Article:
Who are we? Are we who we want to be? Or are we the sum of what other people wish we are? Even as I write these questions, I can feel how portentous and pretentious these questions sound. But, believe me, "Moonlight" manages to ask these questions and so much more in the simplest and most profound ways without ever seeming portentous or pretentious."Moonlight" is a coming of age story of a gay black man in Miami divided into three segments - childhood, adolescence, and adulthood. Each segment focuses on our central character's relationship with characters that influence his decisions and character in life."Moonlight" shines because it beautifully balances its mesmerizing technical aspects and its understated (almost muted) characters. Director Barry Jenkins' makes sure that the innovative cinematography and swelling music add to the movie's characters and not just seem like additions to the movie. James Laxton utilizes shallow focus throughout 'Moonlight" to make the film look visually unique but with a purpose - to add to the protagonist's alienation from the environment. Jenkins' decision to utilize this style of cinematography, rather than seeming flashy, adds, even more depth to the protagonist of the film as the background visuals almost seem completely lost to the viewer. Therefore, the long takes and static shots of the camera mainly focus only on the protagonist. Jenkins' repeated use of the "Moonlight" colors - blue, light purple, and dark blue - add brilliantly to the central protagonist's ambition and moods. The aspect of "Moonlight" that creates the most emotional impact, however, is Nicholas Britell's quite brilliant (and under-rated) haunting piano and violin score. The score, like Jenkins' direction and Laxton's cinematography, is understated for the most part but swells exactly at right moments to.give an operatic feel to the movie that leads to some of the movie's most powerful moments. I was completely enthralled by the movie's use of music in its scenes of transition between the different segments and in its main themes for the first and third central character.The screenplay, characters and performances in "Moonlight" are equally immersive as its music and visuals. Jenkins' screenplay is pretty much flawless. He structures the film beautifully with each segment following an established path that gives the central character in the movie a completely natural character arc. Jenkins' trust in visual storytelling and muted emotions is all the more impressive adding enormously to the character's emotions and allowing the little bits of dialogue to carry all the more weight. The three actors playing the central protagonist at different ages (Alex R. Hibbert, Ashton Sanders, Trevante Rhodes) are all terrific - emoting the loneliness of the central character brilliantly through their eyes and body language. All the supporting actors are integral here as each of them adds another layer to the movie and the central character's journey. André Holland and Mahershala Ali are especially memorable in their performances of character's that add immense humor and heart to the story.The name to remember after "Moonlight" is Barry Jenkins. "Moonlight" is only Jenkins' second film as a director-writer and he truly seems to make strides with his directorial and writing abilities. Jenkins' subtle and understated direction, and ability to integrate visual panache with layered storytelling is truly masterful. The fact that Jenkins can invoke emotion and make the audience reflect on their lives is truly an achievement. I cannot wait to see his 2008 directorial debut ("Medicine for Melancholy") and future work.I have seen "Moonlight" twice now. The first time I saw it, I thought it was an incredibly powerful story told beautifully. The second time I watched it, I was equally stunned by the subtle nuances of the film I had missed the first time. Both times I watched it, I came out of the theatre thinking about how events and people have influenced who I am now. That is the power the best of cinema possess and "Moonlight" is as perfect a film you are likely to see this year, so do not miss it!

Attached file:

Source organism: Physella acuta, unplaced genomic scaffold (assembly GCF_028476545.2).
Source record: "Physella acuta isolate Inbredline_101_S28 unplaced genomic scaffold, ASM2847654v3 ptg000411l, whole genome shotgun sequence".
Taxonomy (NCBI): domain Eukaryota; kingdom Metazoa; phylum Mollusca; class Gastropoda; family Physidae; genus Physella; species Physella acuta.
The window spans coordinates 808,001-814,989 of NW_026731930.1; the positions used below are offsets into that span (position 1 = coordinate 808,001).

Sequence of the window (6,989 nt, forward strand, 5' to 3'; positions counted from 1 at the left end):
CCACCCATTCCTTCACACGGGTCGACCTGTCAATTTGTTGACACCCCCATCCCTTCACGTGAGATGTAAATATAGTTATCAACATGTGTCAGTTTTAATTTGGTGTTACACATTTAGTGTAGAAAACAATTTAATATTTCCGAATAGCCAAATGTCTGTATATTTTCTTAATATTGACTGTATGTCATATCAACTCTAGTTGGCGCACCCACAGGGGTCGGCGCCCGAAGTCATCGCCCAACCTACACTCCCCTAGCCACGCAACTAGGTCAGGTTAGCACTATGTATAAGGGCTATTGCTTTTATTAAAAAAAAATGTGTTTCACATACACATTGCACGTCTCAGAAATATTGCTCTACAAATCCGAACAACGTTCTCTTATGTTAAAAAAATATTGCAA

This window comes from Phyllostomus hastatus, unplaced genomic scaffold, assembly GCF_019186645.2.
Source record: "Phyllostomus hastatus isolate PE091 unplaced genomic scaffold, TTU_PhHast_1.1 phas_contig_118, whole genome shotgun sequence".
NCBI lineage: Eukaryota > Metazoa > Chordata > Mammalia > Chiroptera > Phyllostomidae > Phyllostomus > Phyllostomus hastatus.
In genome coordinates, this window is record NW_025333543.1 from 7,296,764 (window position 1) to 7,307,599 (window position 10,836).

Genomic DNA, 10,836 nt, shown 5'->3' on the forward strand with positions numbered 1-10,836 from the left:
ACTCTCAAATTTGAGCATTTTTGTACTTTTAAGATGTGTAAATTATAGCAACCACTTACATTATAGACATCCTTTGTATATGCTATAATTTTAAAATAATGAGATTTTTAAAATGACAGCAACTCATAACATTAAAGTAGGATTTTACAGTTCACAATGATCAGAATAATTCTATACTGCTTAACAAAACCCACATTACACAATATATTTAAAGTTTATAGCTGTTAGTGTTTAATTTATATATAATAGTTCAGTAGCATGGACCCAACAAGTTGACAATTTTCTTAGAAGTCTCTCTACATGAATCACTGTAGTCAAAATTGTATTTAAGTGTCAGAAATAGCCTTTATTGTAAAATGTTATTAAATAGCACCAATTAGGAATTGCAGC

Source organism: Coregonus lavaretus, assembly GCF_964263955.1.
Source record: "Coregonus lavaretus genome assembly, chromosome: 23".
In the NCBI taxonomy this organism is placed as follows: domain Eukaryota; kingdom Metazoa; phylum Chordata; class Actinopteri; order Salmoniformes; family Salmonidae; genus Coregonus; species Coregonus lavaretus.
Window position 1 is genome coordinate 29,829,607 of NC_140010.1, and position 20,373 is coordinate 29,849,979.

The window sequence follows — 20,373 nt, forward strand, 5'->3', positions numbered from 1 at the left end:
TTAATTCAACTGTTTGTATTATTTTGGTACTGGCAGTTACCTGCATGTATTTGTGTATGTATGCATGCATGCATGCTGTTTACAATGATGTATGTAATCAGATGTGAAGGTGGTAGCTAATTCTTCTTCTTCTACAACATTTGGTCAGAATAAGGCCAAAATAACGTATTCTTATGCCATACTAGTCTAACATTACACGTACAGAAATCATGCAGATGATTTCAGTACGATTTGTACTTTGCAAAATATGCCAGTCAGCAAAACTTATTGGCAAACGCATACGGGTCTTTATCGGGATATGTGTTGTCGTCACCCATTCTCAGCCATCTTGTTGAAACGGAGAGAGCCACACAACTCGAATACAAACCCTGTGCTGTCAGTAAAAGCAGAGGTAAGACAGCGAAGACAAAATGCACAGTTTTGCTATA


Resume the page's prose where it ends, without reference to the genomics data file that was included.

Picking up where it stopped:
Three time periods - young adolescence, mid-teen and young adult - in the life of black-American Chiron is presented. When a child, Chiron lives with his single, crack addict mother Paula in a crime ridden neighborhood in Miami. Chiron is a shy, withdrawn child largely due to his small size and being neglected by his mother, who is more concerned about getting her fixes and satisfying her carnal needs than taking care of him. Because of these issues, Chiron is bullied, the slurs hurled at him which he doesn't understand beyond knowing that they are meant to be hurtful. Besides his same aged Cuban-American friend Kevin, Chiron is given what little guidance he has in life from a neighborhood drug dealer named Juan, who can see that he is neglected, and Juan's caring girlfriend Teresa, whose home acts as a sanctuary away from the bullies and away from Paula's abuse. With this childhood as a foundation, Chiron may have a predetermined path in life, one that will only be magnified in terms...
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February 15, 2017 at 6:47 pm